Fingerprints of You
A YA LITERARY NOVEL
Lemon Williams was raised buried in the shadow of her free-spirited mother, Stella, and consequently her childhood was spent on the move – dodging disasters and mastering the art of packing up apartments, of being the new kid, and of leaving the past behind.
But when Lemon begins her senior year at another new school, she realizes she’s taken an inescapable part of their last life with them: She’s pregnant. In an attempt to fill in the gaps of her history and to avoid repeating Stella’s mistakes, she decides she must set things right by going in search of the father she’s never met. So as new life grows inside her, Lemon boards a Greyhound bus and heads west to San Francisco in hopes of freeing herself from her childhood mishaps and discovering the true meaning of family.
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The Making of: A Behind the Scenes Q&A
Q: HOW DID FINGERPRINTS OF YOU FIRST BEGIN?
A: I’ve never found the confidence to begin a day writing by saying, “Today I will start a novel!” – it just doesn’t happen that way for me. So each of my novels (I’m currently writing my third) has begun as a short story. The stories that are populated by characters I can’t stop thinking about and plots and settings that haunt me, those are the stories that become novels. When I first discovered Lemon and Stella I was sitting at a coffee shop in San Francisco and noticed two women, a woman and a girl really, crossing the street, and just like that, Stella and Lemon arrived in my imagination in typical fashion of their characters: they were mysterious but vivid, complicated but strong-willed and clear in their convictions, and they were one-hundred percent relentless about making sure I didn’t forget them. It was a terrible time to find a new set of characters – I was in the middle of working on a different novel – but there they were, and I just couldn’t leave them alone. So I wrote what became chapter one and two as a short story. And when I wasn’t satisfied with where I left them, I wrote another story… and another. By the time I hit the hundred-page mark, it was clear my story had become the beginning of a novel.
Q: THE SETTING OF THE NOVEL IS SPLIT BETWEEN WEST VIRGINIA AND SAN FRANCISCO – HAVE YOU LIVED IN THOSE PLACES, OR DID THE BOOK REQUIRE A GREAT DEAL OF RESEARCH?
A: The answer is actually yes to both – I’ve lived in some of the settings, and I also did a lot of research. I grew up in a small town in southern Virginia much like the opening location of Fingerprints of You, but no, I’ve never lived in West Virginia, though I do have friends that live there, and I’m close enough to Morgantown to visit as often as I like. San Francisco was my home for three years, and in a way the novel is a love letter to the city and to that time in my life, the person I was then. I struggle with this actually – what is more difficult, to write from a setting you know like the back of your hand, or to write a setting you must imagine and create? Facts of reality can be extremely restrictive and limiting – that’s why I write fiction. So although I’ve lived in some of the places I use as the backdrop for Lemon’s story, each page is infused by my imagination. You’re reading Lemon’s version of SF and West Virginia, and every detail is filtered by her character and her opinions. And research…I researched quite a bit and tried my best to balance fact with fiction, but inevitably the cities in the book are not completely representative of the actual places; they’re shaped by the characters that live in them and by my imagination.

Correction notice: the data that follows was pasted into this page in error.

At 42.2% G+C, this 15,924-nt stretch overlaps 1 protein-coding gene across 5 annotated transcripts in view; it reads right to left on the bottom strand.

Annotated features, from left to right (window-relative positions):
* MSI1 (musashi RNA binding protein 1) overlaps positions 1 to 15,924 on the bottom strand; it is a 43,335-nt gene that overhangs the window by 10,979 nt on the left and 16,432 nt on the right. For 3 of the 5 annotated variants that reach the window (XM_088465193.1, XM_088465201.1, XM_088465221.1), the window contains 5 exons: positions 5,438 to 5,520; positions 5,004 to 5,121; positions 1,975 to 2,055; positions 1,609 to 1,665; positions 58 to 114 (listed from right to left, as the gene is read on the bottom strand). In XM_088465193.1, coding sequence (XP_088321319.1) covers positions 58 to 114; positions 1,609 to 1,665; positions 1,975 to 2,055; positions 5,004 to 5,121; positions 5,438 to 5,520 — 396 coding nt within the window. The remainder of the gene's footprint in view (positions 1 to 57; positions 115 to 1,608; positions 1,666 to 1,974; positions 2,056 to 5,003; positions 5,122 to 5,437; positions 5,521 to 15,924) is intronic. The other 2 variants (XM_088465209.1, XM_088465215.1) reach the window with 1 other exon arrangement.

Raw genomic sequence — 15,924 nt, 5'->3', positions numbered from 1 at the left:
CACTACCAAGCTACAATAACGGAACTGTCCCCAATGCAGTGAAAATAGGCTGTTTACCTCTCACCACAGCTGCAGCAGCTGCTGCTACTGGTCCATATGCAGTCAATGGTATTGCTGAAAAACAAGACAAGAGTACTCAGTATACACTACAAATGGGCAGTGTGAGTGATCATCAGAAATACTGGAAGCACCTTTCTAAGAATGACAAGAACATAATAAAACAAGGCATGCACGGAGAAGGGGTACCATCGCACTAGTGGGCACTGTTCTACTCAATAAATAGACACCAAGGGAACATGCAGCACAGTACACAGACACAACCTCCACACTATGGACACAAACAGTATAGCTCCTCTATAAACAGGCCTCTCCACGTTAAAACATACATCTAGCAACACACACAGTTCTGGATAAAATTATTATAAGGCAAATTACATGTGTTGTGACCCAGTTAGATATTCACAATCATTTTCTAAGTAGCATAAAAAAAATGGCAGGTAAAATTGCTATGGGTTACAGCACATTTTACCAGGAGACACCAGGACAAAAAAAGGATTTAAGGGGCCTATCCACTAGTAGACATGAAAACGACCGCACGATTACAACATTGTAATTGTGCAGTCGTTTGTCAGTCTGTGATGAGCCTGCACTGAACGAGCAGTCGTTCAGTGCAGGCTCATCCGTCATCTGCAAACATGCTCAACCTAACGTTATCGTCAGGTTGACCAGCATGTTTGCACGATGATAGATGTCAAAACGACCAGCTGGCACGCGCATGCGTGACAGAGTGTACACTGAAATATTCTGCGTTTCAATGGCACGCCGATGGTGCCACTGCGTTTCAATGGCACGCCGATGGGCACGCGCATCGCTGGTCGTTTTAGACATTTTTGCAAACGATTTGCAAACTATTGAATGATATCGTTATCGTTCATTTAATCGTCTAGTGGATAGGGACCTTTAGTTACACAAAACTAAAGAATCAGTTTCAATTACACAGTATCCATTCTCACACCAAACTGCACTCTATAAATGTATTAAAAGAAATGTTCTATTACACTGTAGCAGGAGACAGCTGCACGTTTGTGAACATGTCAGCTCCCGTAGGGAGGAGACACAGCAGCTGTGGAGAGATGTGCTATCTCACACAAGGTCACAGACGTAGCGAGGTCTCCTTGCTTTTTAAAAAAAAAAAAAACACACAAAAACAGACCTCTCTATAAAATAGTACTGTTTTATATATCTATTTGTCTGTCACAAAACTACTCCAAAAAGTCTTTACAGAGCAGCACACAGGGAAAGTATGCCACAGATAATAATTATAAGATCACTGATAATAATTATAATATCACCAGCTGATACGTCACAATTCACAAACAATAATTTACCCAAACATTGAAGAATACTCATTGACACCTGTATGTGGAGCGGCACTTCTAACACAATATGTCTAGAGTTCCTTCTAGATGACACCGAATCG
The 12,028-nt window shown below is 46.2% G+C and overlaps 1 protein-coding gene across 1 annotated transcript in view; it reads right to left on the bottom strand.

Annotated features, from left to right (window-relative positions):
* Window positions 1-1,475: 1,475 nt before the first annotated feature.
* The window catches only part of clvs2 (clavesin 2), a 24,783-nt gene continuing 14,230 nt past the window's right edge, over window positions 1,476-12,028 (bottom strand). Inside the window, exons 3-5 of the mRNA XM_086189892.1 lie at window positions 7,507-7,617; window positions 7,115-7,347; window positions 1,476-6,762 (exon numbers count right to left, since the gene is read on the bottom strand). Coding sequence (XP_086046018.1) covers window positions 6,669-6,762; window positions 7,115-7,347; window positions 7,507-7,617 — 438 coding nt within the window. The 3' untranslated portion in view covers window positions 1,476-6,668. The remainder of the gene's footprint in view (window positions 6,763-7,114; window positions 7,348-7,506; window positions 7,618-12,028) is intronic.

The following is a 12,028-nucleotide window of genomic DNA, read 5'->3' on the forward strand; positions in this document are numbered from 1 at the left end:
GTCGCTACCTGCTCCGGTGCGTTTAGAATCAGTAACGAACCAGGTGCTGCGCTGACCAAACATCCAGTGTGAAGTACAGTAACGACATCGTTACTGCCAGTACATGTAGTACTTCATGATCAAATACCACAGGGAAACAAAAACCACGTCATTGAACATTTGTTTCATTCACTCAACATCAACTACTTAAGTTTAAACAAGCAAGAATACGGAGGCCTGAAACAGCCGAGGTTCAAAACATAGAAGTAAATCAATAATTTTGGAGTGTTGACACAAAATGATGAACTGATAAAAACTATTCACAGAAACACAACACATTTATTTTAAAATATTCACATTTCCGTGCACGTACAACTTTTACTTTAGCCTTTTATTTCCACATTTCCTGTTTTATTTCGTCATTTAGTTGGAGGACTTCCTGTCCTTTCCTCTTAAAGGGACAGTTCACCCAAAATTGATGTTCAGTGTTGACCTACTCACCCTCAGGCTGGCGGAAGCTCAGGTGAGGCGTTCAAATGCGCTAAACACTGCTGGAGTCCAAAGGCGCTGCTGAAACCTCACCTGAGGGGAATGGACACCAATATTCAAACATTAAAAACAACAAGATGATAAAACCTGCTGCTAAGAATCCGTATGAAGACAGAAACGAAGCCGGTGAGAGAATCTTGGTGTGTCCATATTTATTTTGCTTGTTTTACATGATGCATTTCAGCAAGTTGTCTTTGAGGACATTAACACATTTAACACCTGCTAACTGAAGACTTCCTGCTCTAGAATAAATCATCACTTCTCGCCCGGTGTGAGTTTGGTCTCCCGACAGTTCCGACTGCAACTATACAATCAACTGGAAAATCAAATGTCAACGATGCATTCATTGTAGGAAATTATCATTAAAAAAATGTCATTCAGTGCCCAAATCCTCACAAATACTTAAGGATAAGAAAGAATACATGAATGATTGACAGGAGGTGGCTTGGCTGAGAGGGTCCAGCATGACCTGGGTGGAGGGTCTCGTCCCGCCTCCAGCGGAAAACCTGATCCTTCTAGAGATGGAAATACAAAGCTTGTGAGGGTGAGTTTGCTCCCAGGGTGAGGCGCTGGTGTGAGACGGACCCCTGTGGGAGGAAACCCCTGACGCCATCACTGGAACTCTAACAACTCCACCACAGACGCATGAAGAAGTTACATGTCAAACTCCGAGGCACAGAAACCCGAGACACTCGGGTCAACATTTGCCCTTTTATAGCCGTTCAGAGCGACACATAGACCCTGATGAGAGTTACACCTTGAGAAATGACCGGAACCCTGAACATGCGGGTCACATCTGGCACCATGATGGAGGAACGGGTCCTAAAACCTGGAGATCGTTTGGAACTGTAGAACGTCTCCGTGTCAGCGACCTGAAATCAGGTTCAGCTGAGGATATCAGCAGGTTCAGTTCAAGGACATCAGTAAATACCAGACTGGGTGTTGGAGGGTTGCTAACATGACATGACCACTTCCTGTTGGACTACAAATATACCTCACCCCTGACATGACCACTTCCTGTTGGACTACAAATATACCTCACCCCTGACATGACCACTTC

Q: WITHOUT GIVING AWAY ANY SPOILERS, HOW MUCH OF THE NOVEL IS AUTOBIOGRAPHICAL?
A: In John Green’s most recent novel, The Fault in Our Stars, which is brilliant, by the way, he reminds the reader at the beginning of the book that the story is fiction – he confronts the question of autobiographical influence by stating that neither novels nor readers benefit from attempting to discover what facts may be hiding inside a story. Trying to do so, he says, attacks the very idea that imagined stories can matter. I love that. And I agree – there is nothing to be gained by insinuating fiction is not as equally important or authentic as works based on autobiographical experiences. But I also understand that readers wonder about an author’s life and about the practice of mining personal details for literature. So here goes…
Yes, the emotional aspects of the book, of any work I write, are autobiographical – I don’t think the novel would be any good if the emotional roots were fictionalized. Like Lemon, I’ve experienced both loss and love, I have a deep curiosity about the influence of our parents and the continually changing definition of the “Modern American Family,” and I’ve always had a strong wanderlust. Seeing live music, road tripping cross-country, and reading are by far some of my favorite ways to spend my time. But the book is a work fiction.
Q: DO YOU PLAN TO WRITE A SEQUEL?
A: I don’t, not now at least. When I wrote the original story that became Fingerprints of You, I wasn’t satisfied with where I left the characters; I knew their story was larger than what I had given them, and that haunted me, which is why I kept writing. But I’m content with where the novel ends, and as curious as I am as to what happens next, I also have a sense of confidence that I told the story I was supposed to tell – they’re on their own now. Of course I may feel differently eventually, but for now I think it’s time to turn them lose and let them go.